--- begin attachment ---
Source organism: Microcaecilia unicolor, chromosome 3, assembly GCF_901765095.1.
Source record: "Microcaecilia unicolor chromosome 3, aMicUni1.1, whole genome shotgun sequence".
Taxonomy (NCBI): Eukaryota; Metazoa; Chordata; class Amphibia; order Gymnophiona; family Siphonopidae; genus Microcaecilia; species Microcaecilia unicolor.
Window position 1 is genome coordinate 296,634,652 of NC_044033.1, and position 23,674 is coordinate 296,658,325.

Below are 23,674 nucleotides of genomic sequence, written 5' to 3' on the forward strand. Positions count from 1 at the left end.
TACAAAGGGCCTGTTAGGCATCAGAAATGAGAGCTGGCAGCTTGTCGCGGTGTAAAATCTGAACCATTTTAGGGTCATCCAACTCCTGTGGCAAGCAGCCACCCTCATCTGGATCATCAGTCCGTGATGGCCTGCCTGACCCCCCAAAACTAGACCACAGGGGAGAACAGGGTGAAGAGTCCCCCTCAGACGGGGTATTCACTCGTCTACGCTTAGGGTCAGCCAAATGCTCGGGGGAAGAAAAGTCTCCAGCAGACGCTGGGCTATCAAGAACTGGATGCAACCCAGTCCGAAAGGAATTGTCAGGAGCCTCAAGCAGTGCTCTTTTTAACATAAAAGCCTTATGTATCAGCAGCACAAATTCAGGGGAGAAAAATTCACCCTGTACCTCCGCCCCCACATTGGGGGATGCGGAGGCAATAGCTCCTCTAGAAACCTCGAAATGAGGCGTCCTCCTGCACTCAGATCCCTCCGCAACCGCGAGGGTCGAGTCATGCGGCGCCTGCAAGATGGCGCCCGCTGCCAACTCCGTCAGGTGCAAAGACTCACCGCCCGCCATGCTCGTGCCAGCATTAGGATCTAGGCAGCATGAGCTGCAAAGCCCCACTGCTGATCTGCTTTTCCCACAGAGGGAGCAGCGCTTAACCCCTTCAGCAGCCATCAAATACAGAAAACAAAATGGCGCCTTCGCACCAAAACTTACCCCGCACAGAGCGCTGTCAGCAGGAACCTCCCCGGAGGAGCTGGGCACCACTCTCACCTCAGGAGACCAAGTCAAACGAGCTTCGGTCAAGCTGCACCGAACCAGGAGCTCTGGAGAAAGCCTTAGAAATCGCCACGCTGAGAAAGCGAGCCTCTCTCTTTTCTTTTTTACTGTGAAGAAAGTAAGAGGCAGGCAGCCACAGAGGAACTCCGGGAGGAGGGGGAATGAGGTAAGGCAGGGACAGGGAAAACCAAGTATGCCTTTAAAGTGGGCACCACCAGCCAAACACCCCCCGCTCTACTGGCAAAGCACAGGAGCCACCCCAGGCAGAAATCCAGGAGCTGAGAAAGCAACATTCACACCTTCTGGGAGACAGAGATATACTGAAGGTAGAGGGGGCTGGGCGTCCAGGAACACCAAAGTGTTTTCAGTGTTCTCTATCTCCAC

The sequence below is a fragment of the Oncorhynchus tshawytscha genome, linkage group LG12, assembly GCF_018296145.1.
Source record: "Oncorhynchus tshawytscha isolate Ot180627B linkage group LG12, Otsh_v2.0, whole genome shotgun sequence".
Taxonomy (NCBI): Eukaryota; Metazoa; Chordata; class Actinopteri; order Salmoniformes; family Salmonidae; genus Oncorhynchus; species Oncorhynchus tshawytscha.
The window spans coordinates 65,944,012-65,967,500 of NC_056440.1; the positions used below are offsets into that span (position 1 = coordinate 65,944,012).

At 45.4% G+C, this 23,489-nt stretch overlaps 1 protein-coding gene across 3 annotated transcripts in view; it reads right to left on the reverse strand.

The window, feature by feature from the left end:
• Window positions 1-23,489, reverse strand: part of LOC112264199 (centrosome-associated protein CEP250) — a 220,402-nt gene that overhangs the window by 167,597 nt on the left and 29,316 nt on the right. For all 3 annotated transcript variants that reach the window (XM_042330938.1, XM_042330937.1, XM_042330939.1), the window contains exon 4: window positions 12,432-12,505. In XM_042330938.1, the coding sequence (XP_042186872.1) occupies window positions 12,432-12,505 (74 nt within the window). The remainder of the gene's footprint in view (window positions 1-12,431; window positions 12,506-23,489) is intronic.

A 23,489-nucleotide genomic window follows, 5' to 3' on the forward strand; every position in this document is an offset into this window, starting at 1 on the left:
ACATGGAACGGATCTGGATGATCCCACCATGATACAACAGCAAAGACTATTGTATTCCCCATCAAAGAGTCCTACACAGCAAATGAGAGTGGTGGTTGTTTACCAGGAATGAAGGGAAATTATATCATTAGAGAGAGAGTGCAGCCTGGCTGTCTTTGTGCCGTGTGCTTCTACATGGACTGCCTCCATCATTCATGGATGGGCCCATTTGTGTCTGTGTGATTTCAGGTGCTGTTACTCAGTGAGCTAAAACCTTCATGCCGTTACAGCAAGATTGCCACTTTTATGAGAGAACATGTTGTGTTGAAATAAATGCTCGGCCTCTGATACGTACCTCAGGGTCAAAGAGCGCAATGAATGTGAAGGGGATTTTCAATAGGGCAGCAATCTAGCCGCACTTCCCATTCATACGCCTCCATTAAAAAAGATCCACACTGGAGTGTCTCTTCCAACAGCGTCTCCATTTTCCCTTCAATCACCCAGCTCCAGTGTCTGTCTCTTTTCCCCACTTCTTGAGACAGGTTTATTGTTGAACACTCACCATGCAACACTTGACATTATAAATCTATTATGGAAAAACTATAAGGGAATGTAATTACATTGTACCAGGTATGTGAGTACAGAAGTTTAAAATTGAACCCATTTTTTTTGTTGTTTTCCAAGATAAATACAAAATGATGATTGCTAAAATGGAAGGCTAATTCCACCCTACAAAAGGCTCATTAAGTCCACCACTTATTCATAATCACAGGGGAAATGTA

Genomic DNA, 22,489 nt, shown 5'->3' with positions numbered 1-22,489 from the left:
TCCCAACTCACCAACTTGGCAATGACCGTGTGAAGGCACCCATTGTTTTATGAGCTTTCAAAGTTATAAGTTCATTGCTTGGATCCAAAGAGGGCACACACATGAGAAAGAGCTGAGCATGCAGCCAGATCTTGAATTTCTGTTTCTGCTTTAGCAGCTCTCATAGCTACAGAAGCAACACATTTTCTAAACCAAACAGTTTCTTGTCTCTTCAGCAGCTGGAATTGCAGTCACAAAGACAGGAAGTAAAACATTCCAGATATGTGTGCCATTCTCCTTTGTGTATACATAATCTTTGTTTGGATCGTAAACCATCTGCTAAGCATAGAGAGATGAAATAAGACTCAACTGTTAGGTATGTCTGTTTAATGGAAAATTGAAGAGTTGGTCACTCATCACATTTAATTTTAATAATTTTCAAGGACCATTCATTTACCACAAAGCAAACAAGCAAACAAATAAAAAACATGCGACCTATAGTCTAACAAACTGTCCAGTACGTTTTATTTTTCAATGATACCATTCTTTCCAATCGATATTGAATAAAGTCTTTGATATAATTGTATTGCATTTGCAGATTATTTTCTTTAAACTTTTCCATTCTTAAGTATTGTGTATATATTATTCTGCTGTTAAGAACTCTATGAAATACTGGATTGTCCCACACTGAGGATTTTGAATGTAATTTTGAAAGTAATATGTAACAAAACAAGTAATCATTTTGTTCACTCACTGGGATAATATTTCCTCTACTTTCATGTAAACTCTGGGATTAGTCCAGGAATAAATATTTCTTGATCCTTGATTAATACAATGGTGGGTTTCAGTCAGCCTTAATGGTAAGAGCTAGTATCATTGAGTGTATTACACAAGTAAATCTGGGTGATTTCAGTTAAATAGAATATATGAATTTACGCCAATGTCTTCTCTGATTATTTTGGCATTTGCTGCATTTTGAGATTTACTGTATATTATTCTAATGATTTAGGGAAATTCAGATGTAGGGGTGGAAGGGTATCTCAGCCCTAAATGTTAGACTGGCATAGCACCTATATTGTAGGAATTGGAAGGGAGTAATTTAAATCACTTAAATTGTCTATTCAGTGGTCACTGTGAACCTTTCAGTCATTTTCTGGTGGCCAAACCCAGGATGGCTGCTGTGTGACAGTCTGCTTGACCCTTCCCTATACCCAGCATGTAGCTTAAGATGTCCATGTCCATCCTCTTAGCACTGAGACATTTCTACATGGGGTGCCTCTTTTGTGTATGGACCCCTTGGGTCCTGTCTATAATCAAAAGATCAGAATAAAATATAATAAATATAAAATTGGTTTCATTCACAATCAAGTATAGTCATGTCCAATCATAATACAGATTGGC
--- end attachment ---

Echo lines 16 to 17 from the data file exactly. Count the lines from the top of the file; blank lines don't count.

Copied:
Genomic DNA, 22,489 nt, shown 5'->3' with positions numbered 1-22,489 from the left:
TCCCAACTCACCAACTTGGCAATGACCGTGTGAAGGCACCCATTGTTTTATGAGCTTTCAAAGTTATAAGTTCATTGCTTGGATCCAAAGAGGGCACACACATGAGAAAGAGCTGAGCATGCAGCCAGATCTTGAATTTCTGTTTCTGCTTTAGCAGCTCTCATAGCTACAGAAGCAACACATTTTCTAAACCAAACAGTTTCTTGTCTCTTCAGCAGCTGGAATTGCAGTCACAAAGACAGGAAGTAAAACATTCCAGATATGTGTGCCATTCTCCTTTGTGTATACATAATCTTTGTTTGGATCGTAAACCATCTGCTAAGCATAGAGAGATGAAATAAGACTCAACTGTTAGGTATGTCTGTTTAATGGAAAATTGAAGAGTTGGTCACTCATCACATTTAATTTTAATAATTTTCAAGGACCATTCATTTACCACAAAGCAAACAAGCAAACAAATAAAAAACATGCGACCTATAGTCTAACAAACTGTCCAGTACGTTTTATTTTTCAATGATACCATTCTTTCCAATCGATATTGAATAAAGTCTTTGATATAATTGTATTGCATTTGCAGATTATTTTCTTTAAACTTTTCCATTCTTAAGTATTGTGTATATATTATTCTGCTGTTAAGAACTCTATGAAATACTGGATTGTCCCACACTGAGGATTTTGAATGTAATTTTGAAAGTAATATGTAACAAAACAAGTAATCATTTTGTTCACTCACTGGGATAATATTTCCTCTACTTTCATGTAAACTCTGGGATTAGTCCAGGAATAAATATTTCTTGATCCTTGATTAATACAATGGTGGGTTTCAGTCAGCCTTAATGGTAAGAGCTAGTATCATTGAGTGTATTACACAAGTAAATCTGGGTGATTTCAGTTAAATAGAATATATGAATTTACGCCAATGTCTTCTCTGATTATTTTGGCATTTGCTGCATTTTGAGATTTACTGTATATTATTCTAATGATTTAGGGAAATTCAGATGTAGGGGTGGAAGGGTATCTCAGCCCTAAATGTTAGACTGGCATAGCACCTATATTGTAGGAATTGGAAGGGAGTAATTTAAATCACTTAAATTGTCTATTCAGTGGTCACTGTGAACCTTTCAGTCATTTTCTGGTGGCCAAACCCAGGATGGCTGCTGTGTGACAGTCTGCTTGACCCTTCCCTATACCCAGCATGTAGCTTAAGATGTCCATGTCCATCCTCTTAGCACTGAGACATTTCTACATGGGGTGCCTCTTTTGTGTATGGACCCCTTGGGTCCTGTCTATAATCAAAAGATCAGAATAAAATATAATAAATATAAAATTGGTTTCATTCACAATCAAGTATAGTCATGTCCAATCATAATACAGATTGGC